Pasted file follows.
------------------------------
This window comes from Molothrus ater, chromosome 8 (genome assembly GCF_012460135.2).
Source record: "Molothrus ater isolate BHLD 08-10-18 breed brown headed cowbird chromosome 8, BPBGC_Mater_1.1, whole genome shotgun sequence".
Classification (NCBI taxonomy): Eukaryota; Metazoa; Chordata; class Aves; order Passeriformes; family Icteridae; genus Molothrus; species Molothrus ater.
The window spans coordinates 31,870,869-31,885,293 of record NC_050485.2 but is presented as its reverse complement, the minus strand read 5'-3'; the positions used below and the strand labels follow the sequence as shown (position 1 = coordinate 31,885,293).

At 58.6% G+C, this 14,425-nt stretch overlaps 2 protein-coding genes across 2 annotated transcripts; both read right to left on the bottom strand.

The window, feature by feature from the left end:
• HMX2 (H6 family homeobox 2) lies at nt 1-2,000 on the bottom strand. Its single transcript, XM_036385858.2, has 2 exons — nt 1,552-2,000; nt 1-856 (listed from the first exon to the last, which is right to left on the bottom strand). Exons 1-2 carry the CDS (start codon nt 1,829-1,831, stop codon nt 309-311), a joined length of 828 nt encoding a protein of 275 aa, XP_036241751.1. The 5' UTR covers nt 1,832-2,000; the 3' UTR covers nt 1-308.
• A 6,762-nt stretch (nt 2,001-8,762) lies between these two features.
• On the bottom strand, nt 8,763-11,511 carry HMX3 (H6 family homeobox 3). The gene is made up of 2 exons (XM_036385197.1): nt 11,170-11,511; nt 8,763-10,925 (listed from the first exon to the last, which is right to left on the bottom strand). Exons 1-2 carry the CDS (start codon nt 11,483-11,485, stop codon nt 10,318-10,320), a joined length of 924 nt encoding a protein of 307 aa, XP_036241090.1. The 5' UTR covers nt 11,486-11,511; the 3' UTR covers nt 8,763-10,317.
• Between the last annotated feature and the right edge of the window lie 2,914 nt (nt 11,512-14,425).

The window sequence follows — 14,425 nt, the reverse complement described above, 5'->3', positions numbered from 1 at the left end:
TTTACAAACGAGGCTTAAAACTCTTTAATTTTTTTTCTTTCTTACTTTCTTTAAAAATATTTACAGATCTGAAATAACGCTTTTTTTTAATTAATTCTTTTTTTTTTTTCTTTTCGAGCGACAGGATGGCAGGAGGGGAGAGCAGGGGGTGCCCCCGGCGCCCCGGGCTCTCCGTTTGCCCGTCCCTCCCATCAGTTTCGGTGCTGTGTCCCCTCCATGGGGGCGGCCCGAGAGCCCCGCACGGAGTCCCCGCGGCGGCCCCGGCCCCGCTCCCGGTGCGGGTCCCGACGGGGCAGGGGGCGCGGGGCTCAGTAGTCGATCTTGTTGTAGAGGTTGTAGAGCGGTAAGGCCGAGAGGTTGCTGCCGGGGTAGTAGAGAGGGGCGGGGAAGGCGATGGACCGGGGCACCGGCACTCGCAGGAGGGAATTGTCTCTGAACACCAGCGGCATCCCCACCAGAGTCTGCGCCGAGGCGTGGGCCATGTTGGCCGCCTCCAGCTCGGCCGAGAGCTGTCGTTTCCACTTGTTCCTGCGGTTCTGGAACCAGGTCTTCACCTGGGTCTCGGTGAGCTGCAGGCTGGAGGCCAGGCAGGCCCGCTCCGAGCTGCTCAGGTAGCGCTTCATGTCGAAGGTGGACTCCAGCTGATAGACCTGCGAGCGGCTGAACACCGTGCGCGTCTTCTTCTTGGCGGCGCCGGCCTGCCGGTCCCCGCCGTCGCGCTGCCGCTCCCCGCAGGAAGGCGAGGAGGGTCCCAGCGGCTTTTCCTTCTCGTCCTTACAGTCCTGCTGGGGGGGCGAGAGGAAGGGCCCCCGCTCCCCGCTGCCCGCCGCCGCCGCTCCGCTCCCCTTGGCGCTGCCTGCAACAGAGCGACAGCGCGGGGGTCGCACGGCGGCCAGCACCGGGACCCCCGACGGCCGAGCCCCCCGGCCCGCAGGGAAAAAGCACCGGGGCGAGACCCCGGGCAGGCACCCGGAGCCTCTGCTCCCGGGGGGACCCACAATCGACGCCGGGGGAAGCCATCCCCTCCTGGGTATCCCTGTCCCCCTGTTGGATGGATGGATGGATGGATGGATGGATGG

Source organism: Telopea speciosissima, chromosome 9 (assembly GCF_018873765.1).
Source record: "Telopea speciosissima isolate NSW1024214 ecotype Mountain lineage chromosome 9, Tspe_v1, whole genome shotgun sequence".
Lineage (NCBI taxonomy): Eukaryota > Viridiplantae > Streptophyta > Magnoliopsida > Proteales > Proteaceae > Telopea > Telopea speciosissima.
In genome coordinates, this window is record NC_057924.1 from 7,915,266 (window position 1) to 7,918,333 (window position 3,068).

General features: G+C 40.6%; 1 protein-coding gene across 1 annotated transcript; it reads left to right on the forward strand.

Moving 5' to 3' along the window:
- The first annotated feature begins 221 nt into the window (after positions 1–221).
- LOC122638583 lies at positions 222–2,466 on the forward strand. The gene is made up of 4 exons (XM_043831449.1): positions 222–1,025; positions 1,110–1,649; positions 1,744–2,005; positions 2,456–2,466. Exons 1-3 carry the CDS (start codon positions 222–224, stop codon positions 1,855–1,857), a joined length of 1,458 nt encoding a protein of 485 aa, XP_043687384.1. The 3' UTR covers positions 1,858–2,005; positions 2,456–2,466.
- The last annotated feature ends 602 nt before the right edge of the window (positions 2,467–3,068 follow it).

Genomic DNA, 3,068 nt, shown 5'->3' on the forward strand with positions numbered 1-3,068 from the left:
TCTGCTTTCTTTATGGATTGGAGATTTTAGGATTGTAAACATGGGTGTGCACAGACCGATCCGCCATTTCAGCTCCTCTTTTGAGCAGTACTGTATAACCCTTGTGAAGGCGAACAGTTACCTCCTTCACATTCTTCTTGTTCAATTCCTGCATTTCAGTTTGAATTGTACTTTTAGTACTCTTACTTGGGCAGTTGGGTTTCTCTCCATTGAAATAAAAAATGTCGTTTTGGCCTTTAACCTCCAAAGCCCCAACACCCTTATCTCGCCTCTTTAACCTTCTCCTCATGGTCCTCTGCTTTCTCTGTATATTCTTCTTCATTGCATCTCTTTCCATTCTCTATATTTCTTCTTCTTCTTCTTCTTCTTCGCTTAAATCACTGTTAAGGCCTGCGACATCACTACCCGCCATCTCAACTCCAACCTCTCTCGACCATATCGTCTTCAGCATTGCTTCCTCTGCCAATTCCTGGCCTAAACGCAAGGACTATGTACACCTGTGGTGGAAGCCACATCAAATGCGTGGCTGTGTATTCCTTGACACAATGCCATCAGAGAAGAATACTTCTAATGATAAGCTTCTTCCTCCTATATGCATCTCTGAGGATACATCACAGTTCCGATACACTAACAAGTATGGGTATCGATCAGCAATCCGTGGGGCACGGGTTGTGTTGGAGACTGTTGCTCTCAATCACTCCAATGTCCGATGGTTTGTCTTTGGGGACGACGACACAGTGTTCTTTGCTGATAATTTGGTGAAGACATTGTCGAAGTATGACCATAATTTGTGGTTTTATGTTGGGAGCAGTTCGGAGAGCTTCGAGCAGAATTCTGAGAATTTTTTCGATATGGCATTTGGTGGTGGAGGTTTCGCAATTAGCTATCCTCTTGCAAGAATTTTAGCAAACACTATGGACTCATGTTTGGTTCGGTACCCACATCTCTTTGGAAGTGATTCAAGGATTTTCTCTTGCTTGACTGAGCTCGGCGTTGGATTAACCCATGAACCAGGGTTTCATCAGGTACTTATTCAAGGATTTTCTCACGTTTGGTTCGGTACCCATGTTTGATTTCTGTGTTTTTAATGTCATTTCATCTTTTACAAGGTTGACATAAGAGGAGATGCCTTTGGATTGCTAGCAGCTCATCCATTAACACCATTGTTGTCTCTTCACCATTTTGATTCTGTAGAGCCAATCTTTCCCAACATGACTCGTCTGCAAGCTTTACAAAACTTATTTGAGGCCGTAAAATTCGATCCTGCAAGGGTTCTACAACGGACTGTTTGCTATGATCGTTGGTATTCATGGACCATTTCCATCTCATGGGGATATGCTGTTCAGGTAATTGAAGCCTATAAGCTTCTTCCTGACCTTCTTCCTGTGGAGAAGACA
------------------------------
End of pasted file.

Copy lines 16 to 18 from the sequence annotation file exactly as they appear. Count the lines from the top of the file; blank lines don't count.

In genome coordinates, this window is record NC_057924.1 from 7,915,266 (window position 1) to 7,918,333 (window position 3,068).

General features: G+C 40.6%; 1 protein-coding gene across 1 annotated transcript; it reads left to right on the forward strand.

Moving 5' to 3' along the window: